A teenage boy has died and 22 people have been injured in two blasts targeting rush-hour commuters in Jerusalem, attacks that hark back to the violence of the second intifada, or Palestinian uprising.

The first explosion occurred shortly after 7am local time on Wednesday near a bus stop packed with civilians on the western outskirts of the divided city. The second blast, half an hour later near a busy junction in the Ramot settlement, north of Jerusalem, injured another five people. The child who died from his injuries in hospital was named as a dual Israeli-Canadian citizen, Aryeh Schupak, 15.

Three people were in serious condition, according to Israel’s rescue service, Magen David Adom. Yosef Haim Gabay, a medic who was at the bus stop, told Army Radio there was “damage everywhere” and that some of the wounded were bleeding heavily. Ambulance and police sirens blared across the city.

A police spokesperson, Eli Levi, said: “There has not been such a coordinated attack in Jerusalem for many years.”

Parts of the main motorway connecting Jerusalem and Tel Aviv were temporarily closed as Israel’s police searched for other explosives in the city, and two crossings into the occupied West Bank were shut.

Police said initial findings showed that the blasts were caused by explosive devices supplemented with nails for maximum damage, left in bags hidden in bushes behind walls at the sites, and detonated remotely by mobile phone.

Hamas, the Islamist militant group in control of the blockaded Gaza Strip, praised the attacks as a “heroic operation” but did not claim responsibility.

Wednesday’s explosions mark an escalation in what is by some measures already the deadliest year in the Israeli-Palestinian conflict since 2005: more than 130 Palestinians have been killed in fighting in the occupied West Bank and East Jerusalem since the beginning of 2022, and 29 Israelis have been killed in stabbing, car-ramming and gun attacks. Another 49 Palestinians, among them 17 children, were killed in a three-day Israeli aerial offensive on the Gaza Strip in August.

Attacks on Israeli buses, most of them carried out by suicide bombers, were a hallmark of the 2000-05 intifada, but have been rare since. In 2016, a Hamas operative injured 21 people after detonating his device on a Jerusalem bus and in 2011 a bomb in a rucksack killed two people outside the Jerusalem international convention centre.

A senior security official told the Israeli daily Haaretz: “The character of the twin attacks indicates that there is significant infrastructure behind them, including intelligence, the obtainment and preparation of explosives.”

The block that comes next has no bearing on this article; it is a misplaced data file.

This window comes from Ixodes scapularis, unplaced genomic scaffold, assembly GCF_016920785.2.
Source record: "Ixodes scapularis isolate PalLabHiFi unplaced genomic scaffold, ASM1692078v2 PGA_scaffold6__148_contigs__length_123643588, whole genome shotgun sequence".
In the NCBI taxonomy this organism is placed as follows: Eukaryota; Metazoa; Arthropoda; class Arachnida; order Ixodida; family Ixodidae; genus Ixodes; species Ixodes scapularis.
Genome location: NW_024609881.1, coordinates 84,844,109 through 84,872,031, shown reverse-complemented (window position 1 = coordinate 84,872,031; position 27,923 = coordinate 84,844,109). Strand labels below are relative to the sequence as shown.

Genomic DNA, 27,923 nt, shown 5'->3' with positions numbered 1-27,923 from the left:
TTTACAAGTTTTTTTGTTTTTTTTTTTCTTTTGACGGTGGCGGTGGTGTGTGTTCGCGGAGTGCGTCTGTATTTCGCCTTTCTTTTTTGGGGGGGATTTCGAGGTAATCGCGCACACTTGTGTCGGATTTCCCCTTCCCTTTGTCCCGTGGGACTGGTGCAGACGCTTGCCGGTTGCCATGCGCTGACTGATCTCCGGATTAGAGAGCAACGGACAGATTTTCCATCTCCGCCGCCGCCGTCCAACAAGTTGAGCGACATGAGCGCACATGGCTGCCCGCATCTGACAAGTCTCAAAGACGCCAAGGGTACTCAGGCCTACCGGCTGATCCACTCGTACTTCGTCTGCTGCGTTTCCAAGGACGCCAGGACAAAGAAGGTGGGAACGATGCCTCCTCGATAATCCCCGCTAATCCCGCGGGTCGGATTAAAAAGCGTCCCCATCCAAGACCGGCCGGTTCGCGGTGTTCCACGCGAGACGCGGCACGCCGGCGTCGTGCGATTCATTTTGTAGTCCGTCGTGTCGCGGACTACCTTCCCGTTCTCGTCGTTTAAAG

Israel’s outgoing prime minister, Yair Lapid, announced he would hold a security assessment with public security, military and intelligence officials later on Wednesday, before briefing the opposition leader, Benjamin Netanyahu.

Netanyahu, Israel’s longtime leader, is expected to return to office in a few weeks’ time after his bloc of rightwing and religious parties won a decisive majority in elections this month. He is holding coalition talks that are likely to lead to the formation of Israel’s most extremist government ever.

Itamar Ben-Gvir, a far-right member of the Knesset who will probably become internal security minister in the new administration, said the bombing meant Israel needed to take a tougher stance on Palestinian militants, including a return to targeted assassinations. “Even if it’s in the West Bank, lay siege to them and go from house to house in search of guns and restore our deterrence power,” he said at the scene of the first explosion. “We must return to be in control of Israel.”

Lapid said of the terror cell behind the bombings: “They can run, they can hide – it won’t help them; the security forces will reach them. If they resist, they will be eliminated. If not, we will punish them to the fullest extent of the law.”

He said police in Jerusalem had been placed on high alert and bolstered with reinforcements as the search for the perpetrators continued.

Israeli officials were also dealing on Wednesday with the alleged kidnapping of an 18-year-old Israeli, Tiran Fero, who was hospitalised in the West Bank town of Jenin after a car crash. According to the teenager’s family, he was disconnected from hospital equipment and abducted by Palestinian militants.

The Israeli military said the young man, a member of Israel’s Druze minority, was already dead when he was taken. It was not clear why armed men abducted Fero, but Palestinian groups have carried out kidnappings in the past to put pressure on Israel to release jailed militants or returning the bodies of those killed.

UN-brokered negotiations are under way to release the young man’s body, a Druze community leader told local media. Lapid said the militants would “pay a heavy price” if the body was not returned.

A 16-year-old Palestinian boy, Ahmed Shehadeh, was shot and killed in clashes in the West Bank city of Nablus overnight between Israeli soldiers and Palestinian militants.

Israel has occupied East Jerusalem, the West Bank and Gaza Strip since 1967. The country’s steady drift to the right, along with an impotent Palestinian Authority and the emergence of a new generation of Palestinian fighters, means a return to peace talks is highly unlikely.

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